Why Is There Hyperkalemia In Diabetic Ketoacidosis?

Why Is There Hyperkalemia In Diabetic Ketoacidosis?

Lack of insulin, thus no proper metabolism of glucose, ketones form, pH goes down, H+ concentration rises, our body tries to compensate by exchanging K+ from inside the cells for H+ outside the cells, hoping to lower H+ concentration, but at the same time elevating serum potassium. Most people are seriously dehydrated, so are in acute kidney failure, thus the kidneys aren’t able to excrete the excess of potassium from the blood, compounding the problem. On the other hand, many in reality are severely potassium depleted, so once lots of fluid so rehydration and a little insulin is administered serum potassium will plummet, so needs to be monitored 2 hourly - along with glucose, sodium and kidney function - to prevent severe hypokalemia causing fatal arrhythmias, like we experienced decades ago when this wasn’t so well understood yet. In practice, once the patient started peeing again, we started adding potassium chloride to our infusion fluids, the surplus potassium would be peed out by our kidneys so no risk for hyperkalemia. Continue reading >>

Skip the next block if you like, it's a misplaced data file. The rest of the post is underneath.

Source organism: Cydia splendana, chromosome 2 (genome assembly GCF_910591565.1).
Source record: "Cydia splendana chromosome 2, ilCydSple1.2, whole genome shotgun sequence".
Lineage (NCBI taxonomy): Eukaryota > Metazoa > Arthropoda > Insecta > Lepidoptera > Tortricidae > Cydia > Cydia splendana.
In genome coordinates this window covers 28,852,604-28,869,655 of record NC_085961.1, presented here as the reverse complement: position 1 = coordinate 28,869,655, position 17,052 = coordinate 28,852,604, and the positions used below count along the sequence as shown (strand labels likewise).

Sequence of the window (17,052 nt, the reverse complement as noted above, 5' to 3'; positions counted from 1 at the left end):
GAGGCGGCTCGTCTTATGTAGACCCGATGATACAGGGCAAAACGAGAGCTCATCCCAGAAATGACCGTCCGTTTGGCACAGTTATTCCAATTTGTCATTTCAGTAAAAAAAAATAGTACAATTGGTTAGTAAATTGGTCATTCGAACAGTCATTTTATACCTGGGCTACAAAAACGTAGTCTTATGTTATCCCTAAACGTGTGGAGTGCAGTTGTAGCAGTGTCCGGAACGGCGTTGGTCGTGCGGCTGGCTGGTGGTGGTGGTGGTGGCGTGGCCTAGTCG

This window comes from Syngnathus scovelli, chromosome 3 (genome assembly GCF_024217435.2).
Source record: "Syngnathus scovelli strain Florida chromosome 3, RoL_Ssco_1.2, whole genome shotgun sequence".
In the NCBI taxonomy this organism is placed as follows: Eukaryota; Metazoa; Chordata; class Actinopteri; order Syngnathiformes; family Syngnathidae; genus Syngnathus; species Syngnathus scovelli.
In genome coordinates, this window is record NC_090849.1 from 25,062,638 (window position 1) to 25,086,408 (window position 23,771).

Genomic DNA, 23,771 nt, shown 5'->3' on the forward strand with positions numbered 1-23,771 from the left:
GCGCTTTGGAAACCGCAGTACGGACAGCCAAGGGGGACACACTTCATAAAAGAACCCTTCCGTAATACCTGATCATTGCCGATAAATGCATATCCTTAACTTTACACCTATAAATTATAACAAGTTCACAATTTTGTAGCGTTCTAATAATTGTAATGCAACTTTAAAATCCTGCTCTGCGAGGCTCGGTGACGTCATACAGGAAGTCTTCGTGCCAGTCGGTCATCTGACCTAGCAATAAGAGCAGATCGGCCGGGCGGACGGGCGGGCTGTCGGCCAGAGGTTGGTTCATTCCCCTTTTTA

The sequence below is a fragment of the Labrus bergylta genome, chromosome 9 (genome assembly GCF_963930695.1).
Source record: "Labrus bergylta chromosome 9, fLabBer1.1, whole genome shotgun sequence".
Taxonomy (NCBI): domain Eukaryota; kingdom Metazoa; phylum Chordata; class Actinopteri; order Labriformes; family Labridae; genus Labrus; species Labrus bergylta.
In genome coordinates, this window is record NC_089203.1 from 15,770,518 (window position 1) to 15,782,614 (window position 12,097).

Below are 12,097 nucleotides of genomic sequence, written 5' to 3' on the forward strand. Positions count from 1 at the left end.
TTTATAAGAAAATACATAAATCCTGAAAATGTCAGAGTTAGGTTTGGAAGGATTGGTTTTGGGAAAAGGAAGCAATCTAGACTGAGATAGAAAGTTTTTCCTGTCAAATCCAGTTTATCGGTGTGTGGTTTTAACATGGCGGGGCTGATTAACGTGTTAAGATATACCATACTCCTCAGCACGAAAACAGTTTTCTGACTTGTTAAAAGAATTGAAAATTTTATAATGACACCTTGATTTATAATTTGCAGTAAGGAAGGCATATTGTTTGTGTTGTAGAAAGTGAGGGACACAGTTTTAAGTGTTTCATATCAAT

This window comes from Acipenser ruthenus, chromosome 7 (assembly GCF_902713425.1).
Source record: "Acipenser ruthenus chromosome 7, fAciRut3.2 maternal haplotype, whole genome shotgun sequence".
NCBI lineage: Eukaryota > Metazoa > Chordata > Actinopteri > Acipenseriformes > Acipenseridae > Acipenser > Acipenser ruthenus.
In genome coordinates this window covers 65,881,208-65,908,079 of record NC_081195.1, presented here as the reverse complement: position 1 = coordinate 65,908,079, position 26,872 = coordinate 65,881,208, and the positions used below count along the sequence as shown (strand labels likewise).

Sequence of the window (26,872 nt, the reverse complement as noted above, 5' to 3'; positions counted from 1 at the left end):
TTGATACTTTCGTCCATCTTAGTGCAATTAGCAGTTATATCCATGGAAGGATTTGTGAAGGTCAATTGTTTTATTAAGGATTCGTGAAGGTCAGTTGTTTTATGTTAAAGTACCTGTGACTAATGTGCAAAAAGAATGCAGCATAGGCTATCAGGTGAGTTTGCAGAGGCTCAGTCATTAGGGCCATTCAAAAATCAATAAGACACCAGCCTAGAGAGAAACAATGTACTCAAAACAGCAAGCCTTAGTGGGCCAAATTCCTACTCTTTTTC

Diabetic Ketoacidosis (dka)

Diabetic Ketoacidosis (dka)

Diabetic ketoacidosis is an acute metabolic complication of diabetes characterized by hyperglycemia, hyperketonemia, and metabolic acidosis. Hyperglycemia causes an osmotic diuresis with significant fluid and electrolyte loss. DKA occurs mostly in type 1 diabetes mellitus (DM). It causes nausea, vomiting, and abdominal pain and can progress to cerebral edema, coma, and death. DKA is diagnosed by detection of hyperketonemia and anion gap metabolic acidosis in the presence of hyperglycemia. Treatment involves volume expansion, insulin replacement, and prevention of hypokalemia. Diabetic ketoacidosis (DKA) is most common among patients with type 1 diabetes mellitus and develops when insulin levels are insufficient to meet the body’s basic metabolic requirements. DKA is the first manifestation of type 1 DM in a minority of patients. Insulin deficiency can be absolute (eg, during lapses in the administration of exogenous insulin) or relative (eg, when usual insulin doses do not meet metabolic needs during physiologic stress). Common physiologic stresses that can trigger DKA include Some drugs implicated in causing DKA include DKA is less common in type 2 diabetes mellitus, but it may occur in situations of unusual physiologic stress. Ketosis-prone type 2 diabetes is a variant of type 2 diabetes, which is sometimes seen in obese individuals, often of African (including African-American or Afro-Caribbean) origin. People with ketosis-prone diabetes (also referred to as Flatbush diabetes) can have significant impairment of beta cell function with hyperglycemia, and are therefore more likely to develop DKA in the setting of significant hyperglycemia. SGLT-2 inhibitors have been implicated in causing DKA in both type 1 and type 2 DM. Continue reading >>